Income Tax Discrimination and the Political and Economic Integration of Europe

Alvin C. Warren, Harvard Law School
Michael J. Graetz, Columbia Law School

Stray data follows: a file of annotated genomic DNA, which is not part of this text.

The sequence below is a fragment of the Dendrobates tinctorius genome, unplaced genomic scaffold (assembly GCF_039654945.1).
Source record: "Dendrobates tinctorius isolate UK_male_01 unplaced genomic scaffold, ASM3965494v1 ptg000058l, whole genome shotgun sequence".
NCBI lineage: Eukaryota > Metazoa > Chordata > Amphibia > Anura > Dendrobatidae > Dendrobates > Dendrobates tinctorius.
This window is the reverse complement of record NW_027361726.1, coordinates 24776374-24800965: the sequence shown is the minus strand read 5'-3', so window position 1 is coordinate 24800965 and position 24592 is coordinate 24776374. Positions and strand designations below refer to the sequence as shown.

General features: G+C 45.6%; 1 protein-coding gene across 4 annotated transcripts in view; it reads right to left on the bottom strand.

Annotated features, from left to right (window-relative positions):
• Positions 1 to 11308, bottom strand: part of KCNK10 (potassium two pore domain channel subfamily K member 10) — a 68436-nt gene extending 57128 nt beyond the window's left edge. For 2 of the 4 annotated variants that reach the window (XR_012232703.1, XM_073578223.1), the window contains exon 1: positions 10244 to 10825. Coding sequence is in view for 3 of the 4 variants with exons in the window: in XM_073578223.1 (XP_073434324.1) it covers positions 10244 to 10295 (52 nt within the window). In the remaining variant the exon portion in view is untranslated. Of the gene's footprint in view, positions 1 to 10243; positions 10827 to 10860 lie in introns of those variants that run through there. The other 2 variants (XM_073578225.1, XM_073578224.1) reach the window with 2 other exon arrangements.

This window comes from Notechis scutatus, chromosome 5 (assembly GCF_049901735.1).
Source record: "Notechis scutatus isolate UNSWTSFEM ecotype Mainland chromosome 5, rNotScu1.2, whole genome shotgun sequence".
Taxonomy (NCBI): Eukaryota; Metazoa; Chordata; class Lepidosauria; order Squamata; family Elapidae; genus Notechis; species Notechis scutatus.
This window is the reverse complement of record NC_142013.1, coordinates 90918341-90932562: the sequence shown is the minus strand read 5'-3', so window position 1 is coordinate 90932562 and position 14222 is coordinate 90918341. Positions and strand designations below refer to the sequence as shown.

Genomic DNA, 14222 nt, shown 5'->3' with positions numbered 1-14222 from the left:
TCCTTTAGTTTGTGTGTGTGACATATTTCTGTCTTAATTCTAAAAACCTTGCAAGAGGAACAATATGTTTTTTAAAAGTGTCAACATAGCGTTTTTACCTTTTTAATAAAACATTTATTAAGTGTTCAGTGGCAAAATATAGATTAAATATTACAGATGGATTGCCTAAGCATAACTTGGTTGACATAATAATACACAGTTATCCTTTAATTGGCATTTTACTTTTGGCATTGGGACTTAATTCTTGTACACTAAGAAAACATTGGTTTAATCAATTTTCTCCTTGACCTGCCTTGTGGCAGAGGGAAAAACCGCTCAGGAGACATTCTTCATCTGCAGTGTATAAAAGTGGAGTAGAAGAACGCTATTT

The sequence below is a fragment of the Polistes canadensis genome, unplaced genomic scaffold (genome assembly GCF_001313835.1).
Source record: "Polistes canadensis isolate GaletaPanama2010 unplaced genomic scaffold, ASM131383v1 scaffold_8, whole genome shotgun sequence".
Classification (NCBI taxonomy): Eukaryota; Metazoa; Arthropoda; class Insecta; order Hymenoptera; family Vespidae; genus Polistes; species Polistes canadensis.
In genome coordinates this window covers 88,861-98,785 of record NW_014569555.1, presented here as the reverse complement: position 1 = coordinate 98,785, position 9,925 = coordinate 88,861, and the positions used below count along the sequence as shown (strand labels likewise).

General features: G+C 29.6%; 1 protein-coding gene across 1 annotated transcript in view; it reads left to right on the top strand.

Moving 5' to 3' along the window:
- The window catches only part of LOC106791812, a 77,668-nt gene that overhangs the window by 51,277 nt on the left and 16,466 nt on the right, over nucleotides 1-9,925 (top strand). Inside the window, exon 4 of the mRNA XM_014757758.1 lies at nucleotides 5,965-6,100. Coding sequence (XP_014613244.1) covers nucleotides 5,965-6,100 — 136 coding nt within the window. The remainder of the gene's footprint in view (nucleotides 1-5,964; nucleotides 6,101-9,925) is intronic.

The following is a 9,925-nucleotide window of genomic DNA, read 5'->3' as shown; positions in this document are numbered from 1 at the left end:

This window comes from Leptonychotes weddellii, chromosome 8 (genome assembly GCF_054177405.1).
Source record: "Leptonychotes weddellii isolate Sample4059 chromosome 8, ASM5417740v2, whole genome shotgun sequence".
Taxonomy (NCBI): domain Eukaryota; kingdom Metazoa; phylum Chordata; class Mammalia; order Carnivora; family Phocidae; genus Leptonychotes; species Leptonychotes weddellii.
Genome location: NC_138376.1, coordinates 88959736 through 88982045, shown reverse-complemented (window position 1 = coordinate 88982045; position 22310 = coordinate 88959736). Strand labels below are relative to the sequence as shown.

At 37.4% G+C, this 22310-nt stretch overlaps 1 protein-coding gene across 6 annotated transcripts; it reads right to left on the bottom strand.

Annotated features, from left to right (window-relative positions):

In recent years, the European Court of Justice (ECJ) has invalidated many income tax law provisions of EU member states as violating the guarantees of the European constitutional treaties of freedom of movement for goods, services, persons, and capital. These decisions have not, however, been matched by significant European income tax legislation, because no European political institution has the power to enact such legislation without unanimous consent from the member states. Under the treaties, the member states have retained a veto power over income tax legislation. In this Article, we describe how the developing ECJ jurisprudence threatens the ability of member states to use tax incentives to stimulate their domestic economies and to resolve problems of international double taxation. We conclude that the ECJ approach is ultimately incoherent because it constitutes an impossible quest – in the absence of harmonized income tax bases and rates throughout Europe – to eliminate discrimination based on both origin and destination of economic activity. We also compare the ECJ's jurisprudence with the resolution of related issues in the U.S. taxation of interstate commerce and international taxation. Finally, we consider the potential responses of both the European Union and the United States to these developments.